Reducing stress is important. Reduce your stress levels with deep breathing, exercise, books, music – what ever works for you. Me-time, or stress reducing practices, are very important. Daily.

Diet

What you eat is the fuel for your whole body. While there are many, many diets out there, and each has its own time and purpose, the Mediterranean diet is the diet to consider for your menopausal years. The Mediterranean diet includes an abundance of fresh vegetables, fruit, legumes, seeds, nuts, herbs and spices, and wholegrains, with an emphasis on fish, avocado and olive oil. There is only a moderate amount of cheese, chicken and eggs, and a minimal amount of processed and refined foods including sugar.

Not so surprisingly, the Mediterranean diet is rich in phytoestrogen foods. These foods (often plant foods), can act like mild oestrogens in our bodies creating a mild domino effect of positive changes. Flaxseed, sesame seeds, legumes, a number of fruits and even dark chocolate contain phytoestrogens, and each has the potential to help with your brain energy levels.

Sleep

Quality sleep, and getting enough of it, is as essential to survival as food and water. Without sleep you can’t form or maintain the pathways in your brain that let you concentrate and respond quickly. Sleep is necessary for the removal of toxins in your brain that build up while you are awake.

As mentioned above, menopause can significantly impair your sleep. However, do what you can do to ensure you are setting yourself up for a good night’s sleep. Consider your food timing and quality, your drinks and caffeine, your stress levels, your exposure to light (and blue light), your habits and your tired cues. Control what you can control and contact an expert if you still need support. The Australian Menopause Centre team is here to help those with menopause related sleep issues.

Exercise –

Moving your body can have a powerful effect on your mind. Exercise, positively influences your brain’s ability to create new neurons, improve how the existing neurons work, and release neurotransmitters that help improve brain function. Further to this, exercise increases your levels of serotonin (used for motivation and willpower), norepinephrine (used for energy and concentration) and dopamine (used for pleasure, focus and decision making). The benefits of exercise are huge, and these benefits are even more-so important at a time when the energy in your brain is compromised.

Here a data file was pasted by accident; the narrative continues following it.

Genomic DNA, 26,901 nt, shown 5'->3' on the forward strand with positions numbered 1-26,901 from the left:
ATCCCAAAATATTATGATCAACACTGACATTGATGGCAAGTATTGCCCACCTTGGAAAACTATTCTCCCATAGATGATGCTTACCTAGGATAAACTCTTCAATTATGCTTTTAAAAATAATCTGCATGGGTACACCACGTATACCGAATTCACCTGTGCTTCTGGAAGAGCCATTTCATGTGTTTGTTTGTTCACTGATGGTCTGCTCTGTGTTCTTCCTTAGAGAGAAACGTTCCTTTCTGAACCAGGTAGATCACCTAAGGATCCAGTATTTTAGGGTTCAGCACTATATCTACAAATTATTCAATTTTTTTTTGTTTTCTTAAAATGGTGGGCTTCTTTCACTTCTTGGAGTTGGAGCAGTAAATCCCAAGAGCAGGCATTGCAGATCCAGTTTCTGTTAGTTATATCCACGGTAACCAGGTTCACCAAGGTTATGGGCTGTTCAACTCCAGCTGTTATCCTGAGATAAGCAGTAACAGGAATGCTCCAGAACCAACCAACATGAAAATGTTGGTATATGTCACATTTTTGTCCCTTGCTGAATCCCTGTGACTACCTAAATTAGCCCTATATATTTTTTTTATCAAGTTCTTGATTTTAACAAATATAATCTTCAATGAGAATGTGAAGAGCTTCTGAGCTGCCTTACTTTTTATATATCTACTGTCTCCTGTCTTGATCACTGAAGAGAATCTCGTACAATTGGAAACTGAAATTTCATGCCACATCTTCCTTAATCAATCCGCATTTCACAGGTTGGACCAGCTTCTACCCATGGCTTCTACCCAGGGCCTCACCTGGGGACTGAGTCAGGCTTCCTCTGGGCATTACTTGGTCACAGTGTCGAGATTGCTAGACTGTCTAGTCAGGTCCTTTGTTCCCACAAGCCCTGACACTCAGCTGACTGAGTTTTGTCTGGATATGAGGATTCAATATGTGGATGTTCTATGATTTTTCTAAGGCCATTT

Not sure where to start? Start at the beginning – by that I mean work with the level of exercise your body can handle. Over time, increase your intensity and duration. More specifically, if you want to focus on your concentration levels, consider yoga, tai chi and aerobics. If you are interested in improving your memory, consider aerobics, walking and cycling. If stress and anxiety are impacting you, consider yoga. And if depression is your main concern, consider aerobics and resistance training. Have a think, make a plan and start today.

 

Overall, menopause absolutely affects your brain. Or more accurately, your brain affects your menopause.

Its not just you, you are not losing your mind, you are ‘simply’ going through menopause. Often (and I hope that this article has helped) simply being aware of the possible changes that come with menopause can be enough to help you through the experience.

Contact the experienced team at the Australian Menopause Centre to see how we can help you through your menopause transition.

 

 

References:

Mosconi, L. (2019), How Menopause Affects the Brain, Retrieved from: https://www.ted.com/talks/lisa_mosconi_how_menopause_affects_the_brain?language=en

Tocino-Smith, J. 2020, 10 Neurological Benefits of Exercise, PositivePsychology.com, last viewed 20/08/2020

Samantha Mainland

About The Author - Samantha Mainland

Samantha is a highly educated Naturopath having graduated from both Southern Cross University with a Bachelor of Naturopathy, and University of Tasmania with a Bachelor of Medicine Management with Professional Honours in Complementary Medicine.